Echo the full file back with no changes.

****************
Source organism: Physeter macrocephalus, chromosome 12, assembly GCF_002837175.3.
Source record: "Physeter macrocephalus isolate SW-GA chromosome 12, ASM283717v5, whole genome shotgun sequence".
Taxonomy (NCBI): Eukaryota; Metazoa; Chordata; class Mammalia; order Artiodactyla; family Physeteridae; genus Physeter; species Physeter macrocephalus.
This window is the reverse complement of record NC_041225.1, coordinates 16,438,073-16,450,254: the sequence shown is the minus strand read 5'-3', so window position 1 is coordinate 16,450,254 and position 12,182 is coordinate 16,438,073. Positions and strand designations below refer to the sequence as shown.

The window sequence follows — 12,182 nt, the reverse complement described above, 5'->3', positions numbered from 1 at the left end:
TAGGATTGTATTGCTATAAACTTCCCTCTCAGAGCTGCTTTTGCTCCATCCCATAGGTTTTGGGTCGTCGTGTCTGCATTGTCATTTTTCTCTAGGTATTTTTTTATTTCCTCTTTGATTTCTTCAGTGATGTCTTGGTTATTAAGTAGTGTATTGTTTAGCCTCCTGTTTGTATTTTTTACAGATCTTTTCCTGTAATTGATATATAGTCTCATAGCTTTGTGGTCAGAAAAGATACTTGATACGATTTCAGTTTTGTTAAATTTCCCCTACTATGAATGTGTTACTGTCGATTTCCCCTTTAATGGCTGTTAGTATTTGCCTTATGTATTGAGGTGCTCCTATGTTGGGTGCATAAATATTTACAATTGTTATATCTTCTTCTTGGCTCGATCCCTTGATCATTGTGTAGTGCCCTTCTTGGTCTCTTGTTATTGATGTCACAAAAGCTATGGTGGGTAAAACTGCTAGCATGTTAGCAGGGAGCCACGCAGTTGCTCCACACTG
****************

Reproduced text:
Source organism: Physeter macrocephalus, chromosome 12, assembly GCF_002837175.3.
Source record: "Physeter macrocephalus isolate SW-GA chromosome 12, ASM283717v5, whole genome shotgun sequence".
Taxonomy (NCBI): Eukaryota; Metazoa; Chordata; class Mammalia; order Artiodactyla; family Physeteridae; genus Physeter; species Physeter macrocephalus.
This window is the reverse complement of record NC_041225.1, coordinates 16,438,073-16,450,254: the sequence shown is the minus strand read 5'-3', so window position 1 is coordinate 16,450,254 and position 12,182 is coordinate 16,438,073. Positions and strand designations below refer to the sequence as shown.

The window sequence follows — 12,182 nt, the reverse complement described above, 5'->3', positions numbered from 1 at the left end:
TAGGATTGTATTGCTATAAACTTCCCTCTCAGAGCTGCTTTTGCTCCATCCCATAGGTTTTGGGTCGTCGTGTCTGCATTGTCATTTTTCTCTAGGTATTTTTTTATTTCCTCTTTGATTTCTTCAGTGATGTCTTGGTTATTAAGTAGTGTATTGTTTAGCCTCCTGTTTGTATTTTTTACAGATCTTTTCCTGTAATTGATATATAGTCTCATAGCTTTGTGGTCAGAAAAGATACTTGATACGATTTCAGTTTTGTTAAATTTCCCCTACTATGAATGTGTTACTGTCGATTTCCCCTTTAATGGCTGTTAGTATTTGCCTTATGTATTGAGGTGCTCCTATGTTGGGTGCATAAATATTTACAATTGTTATATCTTCTTCTTGGCTCGATCCCTTGATCATTGTGTAGTGCCCTTCTTGGTCTCTTGTTATTGATGTCACAAAAGCTATGGTGGGTAAAACTGCTAGCATGTTAGCAGGGAGCCACGCAGTTGCTCCACACTG